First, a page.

On Earth We're Briefly Gorgeous
  • March 16, 2020

    Opening Round

  • Ocean Vuong

    2On Earth We’re Briefly Gorgeous
    3Your House Will Pay

    Steph Cha

  • Judged by

    Lovia Gyarkye

Your House Will Pay

Quite frankly, comparing two books feels unholy. Dreadful. And not to mention, a little unnatural. As a child, I read to feel understood and to soothe my anxieties about my place in this world. Books felt like small gifts from authors, through which I could fashion an identity. I would read one, form ideas, talk about said ideas, and as a result perform a kind of inorganic confidence. Comparison suggested choice—making my preferences known—and that was reserved for things that I didn’t care about being judged for: sweaters, restaurants, celebrities. But drama aside, the choice between Steph Cha’s Your House Will Pay and Ocean Vuong’s On Earth We’re Briefly Gorgeous led to a pseudocrisis, where I felt burdened by knowing the criteria of A Good Book. Was it the kind of story you told? Or how you told it?

Lovia Gyarkye is a writer based in New York. She doesn’t tweet much, but feel free to follow her. Known connections to this year’s contenders: “Don’t think I should read anything by Taffy Brodesser-Akner because I know/work with her.”

That’s reductive and definitely unfair, I said to myself while reading. It’s impossible to compare plot and style. Books are so much more than that, I mumbled to no one. Symptomatic of being in my twenties, or more honestly of my personality, I casually and vaguely posed this question to anyone who would listen. Trying to figure the rubic so that I could draw the “right” conclusion. “Say, hypothetically,” I began my query apropos nothing—at an office holiday party, over coffee, in Slack—“You are asked to compare two books that are wildly different. Do you care more about what the story is or how it is written?”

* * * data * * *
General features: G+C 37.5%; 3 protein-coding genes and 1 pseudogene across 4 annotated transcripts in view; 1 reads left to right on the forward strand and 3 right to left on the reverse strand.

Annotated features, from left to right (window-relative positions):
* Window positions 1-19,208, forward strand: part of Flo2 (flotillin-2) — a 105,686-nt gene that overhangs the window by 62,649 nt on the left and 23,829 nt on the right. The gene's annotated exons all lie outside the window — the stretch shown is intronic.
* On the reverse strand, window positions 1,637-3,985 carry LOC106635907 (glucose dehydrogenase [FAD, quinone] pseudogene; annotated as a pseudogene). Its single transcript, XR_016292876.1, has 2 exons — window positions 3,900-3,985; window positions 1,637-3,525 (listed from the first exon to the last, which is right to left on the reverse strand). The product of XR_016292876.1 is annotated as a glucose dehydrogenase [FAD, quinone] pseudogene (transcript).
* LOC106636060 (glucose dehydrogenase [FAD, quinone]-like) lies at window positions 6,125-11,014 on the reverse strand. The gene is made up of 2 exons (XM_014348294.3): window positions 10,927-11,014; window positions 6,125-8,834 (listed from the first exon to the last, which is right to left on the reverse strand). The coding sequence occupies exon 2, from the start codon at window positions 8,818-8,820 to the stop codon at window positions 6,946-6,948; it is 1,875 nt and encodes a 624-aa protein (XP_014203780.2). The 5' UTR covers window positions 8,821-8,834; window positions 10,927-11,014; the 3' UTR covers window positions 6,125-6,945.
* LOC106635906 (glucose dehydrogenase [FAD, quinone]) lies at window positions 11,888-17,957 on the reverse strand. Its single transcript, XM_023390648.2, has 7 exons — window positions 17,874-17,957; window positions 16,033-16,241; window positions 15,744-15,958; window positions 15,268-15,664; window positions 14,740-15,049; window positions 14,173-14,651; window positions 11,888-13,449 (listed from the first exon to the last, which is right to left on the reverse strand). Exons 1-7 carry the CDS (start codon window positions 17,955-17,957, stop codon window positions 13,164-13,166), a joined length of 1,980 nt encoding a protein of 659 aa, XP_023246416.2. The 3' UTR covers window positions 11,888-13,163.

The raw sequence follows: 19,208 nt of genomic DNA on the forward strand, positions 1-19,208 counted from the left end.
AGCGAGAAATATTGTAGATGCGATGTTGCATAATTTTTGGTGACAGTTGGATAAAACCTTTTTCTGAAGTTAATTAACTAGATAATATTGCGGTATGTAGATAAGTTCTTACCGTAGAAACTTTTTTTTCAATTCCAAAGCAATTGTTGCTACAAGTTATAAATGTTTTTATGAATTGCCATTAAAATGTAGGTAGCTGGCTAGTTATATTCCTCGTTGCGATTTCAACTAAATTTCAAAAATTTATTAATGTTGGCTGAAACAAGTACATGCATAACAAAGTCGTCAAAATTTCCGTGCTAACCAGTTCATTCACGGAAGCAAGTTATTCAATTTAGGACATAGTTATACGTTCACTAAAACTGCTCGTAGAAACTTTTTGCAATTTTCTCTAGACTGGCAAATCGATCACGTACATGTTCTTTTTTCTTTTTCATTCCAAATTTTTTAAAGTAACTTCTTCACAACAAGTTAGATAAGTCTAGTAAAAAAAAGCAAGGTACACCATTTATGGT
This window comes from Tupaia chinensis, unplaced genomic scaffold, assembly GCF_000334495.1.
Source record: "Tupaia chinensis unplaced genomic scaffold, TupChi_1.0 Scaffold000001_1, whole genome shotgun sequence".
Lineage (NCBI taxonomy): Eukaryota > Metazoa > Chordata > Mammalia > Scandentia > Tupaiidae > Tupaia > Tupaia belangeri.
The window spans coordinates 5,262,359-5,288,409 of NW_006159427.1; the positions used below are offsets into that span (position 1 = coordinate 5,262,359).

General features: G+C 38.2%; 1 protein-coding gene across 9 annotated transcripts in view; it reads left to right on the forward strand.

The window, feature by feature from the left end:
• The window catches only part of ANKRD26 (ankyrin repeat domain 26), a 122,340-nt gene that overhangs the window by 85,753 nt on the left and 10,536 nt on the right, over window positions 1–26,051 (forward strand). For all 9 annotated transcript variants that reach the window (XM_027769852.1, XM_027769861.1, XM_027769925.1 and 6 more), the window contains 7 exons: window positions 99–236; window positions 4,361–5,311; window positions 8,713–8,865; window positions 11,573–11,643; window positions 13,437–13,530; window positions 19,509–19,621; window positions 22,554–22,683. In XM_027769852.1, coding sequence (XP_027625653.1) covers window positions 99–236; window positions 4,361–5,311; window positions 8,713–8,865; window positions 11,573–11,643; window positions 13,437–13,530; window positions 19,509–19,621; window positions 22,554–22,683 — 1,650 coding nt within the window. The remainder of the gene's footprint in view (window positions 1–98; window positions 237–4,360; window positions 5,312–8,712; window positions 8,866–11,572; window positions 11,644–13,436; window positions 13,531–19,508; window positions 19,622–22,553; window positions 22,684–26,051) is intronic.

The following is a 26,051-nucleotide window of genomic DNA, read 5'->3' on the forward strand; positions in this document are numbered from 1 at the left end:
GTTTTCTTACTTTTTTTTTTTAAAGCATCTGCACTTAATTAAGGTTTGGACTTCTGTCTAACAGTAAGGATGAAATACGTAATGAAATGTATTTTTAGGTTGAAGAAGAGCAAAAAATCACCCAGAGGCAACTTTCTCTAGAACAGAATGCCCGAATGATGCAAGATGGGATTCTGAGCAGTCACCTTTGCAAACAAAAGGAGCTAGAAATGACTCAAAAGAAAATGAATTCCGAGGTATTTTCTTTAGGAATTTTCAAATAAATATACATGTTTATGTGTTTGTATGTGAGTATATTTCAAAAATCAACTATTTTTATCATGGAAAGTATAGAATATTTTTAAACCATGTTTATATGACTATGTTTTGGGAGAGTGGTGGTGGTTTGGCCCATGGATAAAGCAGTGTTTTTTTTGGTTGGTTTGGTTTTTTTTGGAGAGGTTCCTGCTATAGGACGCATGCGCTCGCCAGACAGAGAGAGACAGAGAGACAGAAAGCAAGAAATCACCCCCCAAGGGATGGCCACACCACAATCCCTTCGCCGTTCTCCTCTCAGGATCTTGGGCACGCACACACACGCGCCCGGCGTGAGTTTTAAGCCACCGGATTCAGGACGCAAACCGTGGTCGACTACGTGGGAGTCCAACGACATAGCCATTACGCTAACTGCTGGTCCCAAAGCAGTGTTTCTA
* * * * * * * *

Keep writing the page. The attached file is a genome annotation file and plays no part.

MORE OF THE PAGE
In the end, like most people in their mid-twenties posing existential questions, I was told it was just a matter of preference. So I should just go with my gut? Do what I want? Not make it deeper than it had to be? Impossible. But it was worth a shot.

Your House Will Pay delivers on its intentions. It grapples with questions about intraracial community relations and state violence against black people that still haunt the American psyche. Inspired by the real-life story of Latasha Harlins, a 15-year-old girl who was shot in the head by Soon Ja Du, a Korean convenience store owner, in 1991, the novel maps how two families deal with the aftermath of a brutal encounter. It follows two protagonists, both directly and indirectly affected by the death of Ava Matthews in the late ’90s, have tried to lead relatively normal lives. Sean, Matthews’s brother, is now an ex-convict who’s managed to build a steady and quiet life working for a moving company and taking care of his family. Grace, whose mother shot Matthews, is a good-natured, obedient immigrant daughter who works in the family pharmacy. Everything changes when Grace’s mother is shot one day outside of a grocery store (Grace is also present). Old wounds reopen, secrets are revealed, and the fate of these two families are once again intertwined. It’s difficult to write about the novel without giving away too much—there are some predictable twists and a few surprising turns—but the characters’ traumatic narratives are handled with a clear-eyed and impressive sensitivity.

I wanted to love Your House Will Pay, but something always held me back—a flat character here, forced dialogue there, and moments that just felt too on the nose. I knew the themes were ambitious and the ideas were important, but that often came at the expense of realistic portrayal of the characters’ inner lives. When Grace and her sister, Miriam, the daughters of the woman who shot Yvonne, confront each other about this gruesome fact, their conversation is operatic:

Field NotesBuy this special ToB Memo Book for $5 and Field Notes will donate 100% of the proceeds to 826 National, which provides free educational programs to under-resourced youth.

“We all want people in our lives who if we killed someone, they’d help us bury the body. I think we all want to be that person for somebody, too, and I know that’s not who I am, not for my own mother. So I’m a worse person because of what she did. Because I was cold enough to cut her off. Sometimes I wonder if I’m less human than I used to be,” says Miriam.